Buying a Home? Don’t Forget These 6 Things

Considering a move to St. George? Wonderful! This beautiful city offers a plethora of gorgeous views, a variety of recreational activities, and number of educational and employment opportunities that will make living here a dream come true.

However, if you’re a first time homebuyer, you may need a quick reminder about some of the important details of funding a home. As you shop for houses, don’t forget the following 6 things.

1. Get Pre-Approved for a Loan

Most beginning homebuyers don’t have the assets to pay for an entire home in cash, so you likely will need a loan to cover the costs. Although you may be able to anticipate how expensive of a home you can afford based on your needs and budget, a pre-approval letter helps solidify your estimate and gives you an edge over other buyers.

Pre-approval letters show sellers that you feel serious about buying, and it holds more weight than a pre-qualification letter. Talk to your mortgage lender before you browse homes in St. George.

2. Spend Less than 30% Your Gross Income

If you have good credit, your mortgage lender will likely approve you for the largest loan possible, but that doesn’t mean you should push those boundaries.

As a rule of thumb, you’ll want to spend no more than 30% of your gross income on housing. If you feel more conservative, Dave Ramsey, personal money-management expert, suggests keeping that number to less than 25%. If you can, you’ll also want to take out a 15 year loan rather than a 30 year one.

What happens if you spend more than that amount? Too much of your income will go toward your home rather than other necessary items in your life. You won’t have the ability to save or pay for repairs, furniture, education, cars, medical bills, vacations, etc. Should an emergency happen, you may find yourself in ever-rising debt.

3. Bring a 20% Down Payment

Although some mortgage lenders allow you to buy a home with little to no down payment, small or nonexistent down payments often lead to bigger problems.

If you opt for a small down payment, you’ll likely take longer to pay your loan, which means you’ll pay more money in interest. For example, if you were to take out a 30 year loan for a $200,000 house at a 4.5% interest rate and no down payment, you’ll pay $164,814 in interest.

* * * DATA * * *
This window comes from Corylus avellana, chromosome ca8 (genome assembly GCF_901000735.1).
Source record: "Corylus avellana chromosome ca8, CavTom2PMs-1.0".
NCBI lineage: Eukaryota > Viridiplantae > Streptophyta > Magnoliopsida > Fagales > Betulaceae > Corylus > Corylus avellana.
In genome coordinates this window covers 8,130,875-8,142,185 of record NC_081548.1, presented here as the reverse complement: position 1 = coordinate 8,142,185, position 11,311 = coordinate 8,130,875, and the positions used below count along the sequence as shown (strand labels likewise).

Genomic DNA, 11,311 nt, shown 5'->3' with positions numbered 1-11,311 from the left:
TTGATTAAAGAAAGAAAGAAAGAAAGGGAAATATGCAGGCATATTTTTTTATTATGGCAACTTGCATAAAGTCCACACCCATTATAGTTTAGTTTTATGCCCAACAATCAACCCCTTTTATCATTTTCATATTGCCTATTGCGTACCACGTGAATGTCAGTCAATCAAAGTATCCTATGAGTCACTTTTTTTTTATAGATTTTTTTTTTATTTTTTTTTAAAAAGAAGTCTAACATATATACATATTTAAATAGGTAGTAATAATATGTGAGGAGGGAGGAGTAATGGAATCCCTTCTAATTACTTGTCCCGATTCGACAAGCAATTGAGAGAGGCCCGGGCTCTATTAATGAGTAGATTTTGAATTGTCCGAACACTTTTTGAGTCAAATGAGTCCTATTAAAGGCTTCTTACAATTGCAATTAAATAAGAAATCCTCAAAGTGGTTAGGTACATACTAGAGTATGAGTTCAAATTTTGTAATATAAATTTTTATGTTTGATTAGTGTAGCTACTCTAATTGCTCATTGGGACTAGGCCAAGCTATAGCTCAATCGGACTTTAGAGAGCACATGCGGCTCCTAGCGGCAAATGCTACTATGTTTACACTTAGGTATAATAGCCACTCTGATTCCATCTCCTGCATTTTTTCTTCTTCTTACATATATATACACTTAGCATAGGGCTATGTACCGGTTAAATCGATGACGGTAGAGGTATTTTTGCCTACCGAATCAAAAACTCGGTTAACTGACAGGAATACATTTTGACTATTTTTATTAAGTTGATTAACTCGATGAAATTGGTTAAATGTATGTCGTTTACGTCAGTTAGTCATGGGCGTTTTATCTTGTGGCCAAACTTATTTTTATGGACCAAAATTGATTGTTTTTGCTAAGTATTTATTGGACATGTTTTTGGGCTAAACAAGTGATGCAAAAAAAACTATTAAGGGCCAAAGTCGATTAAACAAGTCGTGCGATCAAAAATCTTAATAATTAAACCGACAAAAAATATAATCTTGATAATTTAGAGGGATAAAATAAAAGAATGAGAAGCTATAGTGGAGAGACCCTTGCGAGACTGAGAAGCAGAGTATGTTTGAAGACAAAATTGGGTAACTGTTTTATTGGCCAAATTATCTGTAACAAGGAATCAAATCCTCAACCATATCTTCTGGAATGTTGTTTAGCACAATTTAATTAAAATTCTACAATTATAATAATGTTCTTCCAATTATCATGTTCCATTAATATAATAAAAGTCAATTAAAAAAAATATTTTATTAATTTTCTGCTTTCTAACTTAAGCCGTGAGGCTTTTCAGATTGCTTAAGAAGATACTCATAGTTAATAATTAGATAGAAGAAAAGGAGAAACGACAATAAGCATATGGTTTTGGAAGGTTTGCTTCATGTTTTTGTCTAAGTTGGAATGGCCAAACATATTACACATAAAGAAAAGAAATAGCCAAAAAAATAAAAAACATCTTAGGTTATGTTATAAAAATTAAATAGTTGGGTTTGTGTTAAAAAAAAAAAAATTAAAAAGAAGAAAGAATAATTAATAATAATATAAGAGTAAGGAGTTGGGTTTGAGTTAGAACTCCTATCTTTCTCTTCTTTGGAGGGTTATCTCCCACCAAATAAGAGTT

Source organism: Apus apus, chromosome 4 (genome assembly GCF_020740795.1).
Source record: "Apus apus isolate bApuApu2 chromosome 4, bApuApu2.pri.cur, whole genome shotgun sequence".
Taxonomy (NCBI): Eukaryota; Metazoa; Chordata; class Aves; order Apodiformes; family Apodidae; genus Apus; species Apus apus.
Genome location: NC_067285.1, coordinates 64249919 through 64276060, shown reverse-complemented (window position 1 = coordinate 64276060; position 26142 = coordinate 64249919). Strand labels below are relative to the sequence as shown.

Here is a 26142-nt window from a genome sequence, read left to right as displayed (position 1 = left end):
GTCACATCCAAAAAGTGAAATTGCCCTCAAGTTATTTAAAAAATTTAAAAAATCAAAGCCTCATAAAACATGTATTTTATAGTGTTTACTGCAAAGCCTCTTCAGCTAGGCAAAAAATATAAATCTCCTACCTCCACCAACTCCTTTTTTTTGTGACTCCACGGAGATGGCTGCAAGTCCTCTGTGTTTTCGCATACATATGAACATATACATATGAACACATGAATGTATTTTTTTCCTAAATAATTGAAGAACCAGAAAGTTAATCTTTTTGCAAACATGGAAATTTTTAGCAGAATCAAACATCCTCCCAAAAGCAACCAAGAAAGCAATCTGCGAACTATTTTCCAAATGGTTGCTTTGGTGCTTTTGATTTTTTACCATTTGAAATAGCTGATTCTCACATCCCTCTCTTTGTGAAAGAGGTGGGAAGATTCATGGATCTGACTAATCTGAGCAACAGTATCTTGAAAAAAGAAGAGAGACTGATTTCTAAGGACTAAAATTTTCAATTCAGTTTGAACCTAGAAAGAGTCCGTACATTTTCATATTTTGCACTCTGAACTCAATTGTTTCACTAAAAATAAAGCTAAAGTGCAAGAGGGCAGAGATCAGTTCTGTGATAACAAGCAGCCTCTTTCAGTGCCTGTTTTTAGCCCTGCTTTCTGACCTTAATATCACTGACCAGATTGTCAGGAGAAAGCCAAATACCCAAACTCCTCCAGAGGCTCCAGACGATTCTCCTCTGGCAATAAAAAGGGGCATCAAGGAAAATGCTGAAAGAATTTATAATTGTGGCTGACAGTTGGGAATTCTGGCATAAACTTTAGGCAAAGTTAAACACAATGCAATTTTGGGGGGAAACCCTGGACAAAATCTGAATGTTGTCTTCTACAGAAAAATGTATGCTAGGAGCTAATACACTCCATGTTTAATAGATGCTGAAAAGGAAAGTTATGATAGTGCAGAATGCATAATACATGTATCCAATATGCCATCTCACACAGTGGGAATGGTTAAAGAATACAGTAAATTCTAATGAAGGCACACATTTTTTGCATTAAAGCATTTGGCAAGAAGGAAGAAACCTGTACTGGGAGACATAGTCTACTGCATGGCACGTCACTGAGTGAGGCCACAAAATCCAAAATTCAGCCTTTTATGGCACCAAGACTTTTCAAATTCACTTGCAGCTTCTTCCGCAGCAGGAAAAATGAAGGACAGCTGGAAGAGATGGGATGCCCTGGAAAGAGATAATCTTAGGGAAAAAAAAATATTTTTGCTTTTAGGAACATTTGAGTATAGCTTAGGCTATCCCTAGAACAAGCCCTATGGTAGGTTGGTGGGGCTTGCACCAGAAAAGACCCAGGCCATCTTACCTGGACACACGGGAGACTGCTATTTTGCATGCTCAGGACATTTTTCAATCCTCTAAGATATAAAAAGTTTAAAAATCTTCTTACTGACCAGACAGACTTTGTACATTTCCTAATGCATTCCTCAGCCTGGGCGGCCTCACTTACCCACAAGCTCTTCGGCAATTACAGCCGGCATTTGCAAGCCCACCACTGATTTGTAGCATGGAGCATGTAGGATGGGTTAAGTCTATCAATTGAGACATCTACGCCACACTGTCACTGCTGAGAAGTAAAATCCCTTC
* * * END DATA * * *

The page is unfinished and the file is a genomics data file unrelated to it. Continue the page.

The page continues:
But if you took out that same loan at that same interest rate and paid a 20% down payment ($40,000), you’d only pay $81,677 in interest. That’s more than a 50% decrease.

Additionally, Felix Salmon, financial journalist, estimates those who only pay less than 20% on their down payment are more than twice as likely to become delinquent on their mortgage as those with a solid 20% down payment.

4. Have an Emergency Fund

As you save money for a down payment, don’t forget to save money for emergencies. You don’t want to drain your entire bank account paying for a home only to realize that you need to make last-minute repairs or replace the carpet.

Mari Adam, of Adam Financial Associates, explains, “These things happen. You can’t always be prepared for the emotional toll or the hassle but you can be prepared to handle the bills.”

In general, you’ll want to have at least 3 to 6 months of post-tax income set aside for emergencies. If you were to make $3,000 a month after taxes, then you’ll want to have $9,000 to $18,000 in emergency funds.

5. Research Grants and Other Funding

When you add mortgages, down payments, and emergency funds to additional costs such as property taxes and homeowner’s insurance, you may feel weighed down by the numbers. Although you want to buy a home, you simply don’t see how you can afford one.

Fortunately, you don’t have to pay for everything on your own. The city of St. George offers $10,000 grants to first time homebuyers. This is a no interest, no monthly payment loan which you can use to cover your down payment or closing costs. And you can repay the loan once you sell or refinance the home years down the road.

Keep in mind that you do have to meet certain requirements to qualify for the loan:

  • The home must be within city limits
  • The home cannot be manufactured or under construction
  • Maximum purchase price is $247,368 for single family homes and $131,955 for attached homes and condos
  • You must occupy the property

You can read more about the qualifications here.

And this isn’t the only grant available to first-time buyers. A little extra research may uncover further funding to help you settle into your new home.

6. Let Logic Rule the Roost

Now that you have your finances covered, you finally feel ready to shop for a house. But as you do so, set your emotions aside. If you fall in love with a cozy condo or spacious single family home, you’ll be more likely to make poor financial decisions. Learn to recognize a great house for a good value rather than obsessing with perfect two-toned paint or immaculately trimmed trees.

If you need additional help finding the perfect St. George home for your budget, talk to a real estate agent for advice.

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